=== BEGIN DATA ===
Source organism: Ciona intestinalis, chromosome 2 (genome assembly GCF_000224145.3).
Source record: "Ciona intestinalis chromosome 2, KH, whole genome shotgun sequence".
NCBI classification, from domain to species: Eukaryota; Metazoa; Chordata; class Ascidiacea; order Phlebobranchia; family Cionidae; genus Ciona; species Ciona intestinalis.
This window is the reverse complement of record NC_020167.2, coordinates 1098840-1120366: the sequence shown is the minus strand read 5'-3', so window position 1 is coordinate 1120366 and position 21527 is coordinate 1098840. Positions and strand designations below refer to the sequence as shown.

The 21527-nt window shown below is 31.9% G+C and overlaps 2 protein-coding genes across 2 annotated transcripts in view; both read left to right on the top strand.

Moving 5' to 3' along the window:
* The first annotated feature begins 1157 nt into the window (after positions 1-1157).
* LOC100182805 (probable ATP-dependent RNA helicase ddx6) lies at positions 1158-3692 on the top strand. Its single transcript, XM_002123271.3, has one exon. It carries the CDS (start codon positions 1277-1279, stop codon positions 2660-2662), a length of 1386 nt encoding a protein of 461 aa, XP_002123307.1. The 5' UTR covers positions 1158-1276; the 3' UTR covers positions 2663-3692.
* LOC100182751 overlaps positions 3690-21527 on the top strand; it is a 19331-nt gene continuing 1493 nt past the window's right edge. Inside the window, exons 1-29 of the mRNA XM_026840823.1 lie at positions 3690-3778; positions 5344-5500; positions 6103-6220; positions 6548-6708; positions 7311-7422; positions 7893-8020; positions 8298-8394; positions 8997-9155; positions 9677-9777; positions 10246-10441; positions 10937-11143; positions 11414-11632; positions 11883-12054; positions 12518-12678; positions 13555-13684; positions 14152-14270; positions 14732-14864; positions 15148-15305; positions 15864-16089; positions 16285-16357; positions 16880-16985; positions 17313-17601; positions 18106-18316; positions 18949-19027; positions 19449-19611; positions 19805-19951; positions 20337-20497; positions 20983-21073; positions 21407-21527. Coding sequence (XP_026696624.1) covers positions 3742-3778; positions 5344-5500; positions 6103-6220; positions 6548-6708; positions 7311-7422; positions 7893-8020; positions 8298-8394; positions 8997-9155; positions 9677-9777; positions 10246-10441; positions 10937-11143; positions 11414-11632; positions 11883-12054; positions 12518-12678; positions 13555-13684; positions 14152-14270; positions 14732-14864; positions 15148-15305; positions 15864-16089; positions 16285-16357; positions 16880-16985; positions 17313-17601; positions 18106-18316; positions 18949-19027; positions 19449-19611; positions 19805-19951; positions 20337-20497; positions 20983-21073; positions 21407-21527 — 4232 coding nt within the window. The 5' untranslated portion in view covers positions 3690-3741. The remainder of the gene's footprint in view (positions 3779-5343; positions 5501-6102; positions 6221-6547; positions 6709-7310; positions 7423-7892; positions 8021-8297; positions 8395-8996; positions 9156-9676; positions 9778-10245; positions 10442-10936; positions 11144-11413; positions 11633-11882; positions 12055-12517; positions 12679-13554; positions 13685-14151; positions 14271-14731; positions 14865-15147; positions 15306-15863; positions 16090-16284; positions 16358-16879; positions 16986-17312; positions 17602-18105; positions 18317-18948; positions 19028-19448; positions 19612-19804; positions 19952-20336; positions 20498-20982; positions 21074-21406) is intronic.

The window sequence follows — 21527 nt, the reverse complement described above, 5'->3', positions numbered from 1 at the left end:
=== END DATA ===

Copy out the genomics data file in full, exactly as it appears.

Source organism: Ciona intestinalis, chromosome 2 (genome assembly GCF_000224145.3).
Source record: "Ciona intestinalis chromosome 2, KH, whole genome shotgun sequence".
NCBI classification, from domain to species: Eukaryota; Metazoa; Chordata; class Ascidiacea; order Phlebobranchia; family Cionidae; genus Ciona; species Ciona intestinalis.
This window is the reverse complement of record NC_020167.2, coordinates 1098840-1120366: the sequence shown is the minus strand read 5'-3', so window position 1 is coordinate 1120366 and position 21527 is coordinate 1098840. Positions and strand designations below refer to the sequence as shown.

The 21527-nt window shown below is 31.9% G+C and overlaps 2 protein-coding genes across 2 annotated transcripts in view; both read left to right on the top strand.

Moving 5' to 3' along the window:
* The first annotated feature begins 1157 nt into the window (after positions 1-1157).
* LOC100182805 (probable ATP-dependent RNA helicase ddx6) lies at positions 1158-3692 on the top strand. Its single transcript, XM_002123271.3, has one exon. It carries the CDS (start codon positions 1277-1279, stop codon positions 2660-2662), a length of 1386 nt encoding a protein of 461 aa, XP_002123307.1. The 5' UTR covers positions 1158-1276; the 3' UTR covers positions 2663-3692.
* LOC100182751 overlaps positions 3690-21527 on the top strand; it is a 19331-nt gene continuing 1493 nt past the window's right edge. Inside the window, exons 1-29 of the mRNA XM_026840823.1 lie at positions 3690-3778; positions 5344-5500; positions 6103-6220; positions 6548-6708; positions 7311-7422; positions 7893-8020; positions 8298-8394; positions 8997-9155; positions 9677-9777; positions 10246-10441; positions 10937-11143; positions 11414-11632; positions 11883-12054; positions 12518-12678; positions 13555-13684; positions 14152-14270; positions 14732-14864; positions 15148-15305; positions 15864-16089; positions 16285-16357; positions 16880-16985; positions 17313-17601; positions 18106-18316; positions 18949-19027; positions 19449-19611; positions 19805-19951; positions 20337-20497; positions 20983-21073; positions 21407-21527. Coding sequence (XP_026696624.1) covers positions 3742-3778; positions 5344-5500; positions 6103-6220; positions 6548-6708; positions 7311-7422; positions 7893-8020; positions 8298-8394; positions 8997-9155; positions 9677-9777; positions 10246-10441; positions 10937-11143; positions 11414-11632; positions 11883-12054; positions 12518-12678; positions 13555-13684; positions 14152-14270; positions 14732-14864; positions 15148-15305; positions 15864-16089; positions 16285-16357; positions 16880-16985; positions 17313-17601; positions 18106-18316; positions 18949-19027; positions 19449-19611; positions 19805-19951; positions 20337-20497; positions 20983-21073; positions 21407-21527 — 4232 coding nt within the window. The 5' untranslated portion in view covers positions 3690-3741. The remainder of the gene's footprint in view (positions 3779-5343; positions 5501-6102; positions 6221-6547; positions 6709-7310; positions 7423-7892; positions 8021-8297; positions 8395-8996; positions 9156-9676; positions 9778-10245; positions 10442-10936; positions 11144-11413; positions 11633-11882; positions 12055-12517; positions 12679-13554; positions 13685-14151; positions 14271-14731; positions 14865-15147; positions 15306-15863; positions 16090-16284; positions 16358-16879; positions 16986-17312; positions 17602-18105; positions 18317-18948; positions 19028-19448; positions 19612-19804; positions 19952-20336; positions 20498-20982; positions 21074-21406) is intronic.

The window sequence follows — 21527 nt, the reverse complement described above, 5'->3', positions numbered from 1 at the left end: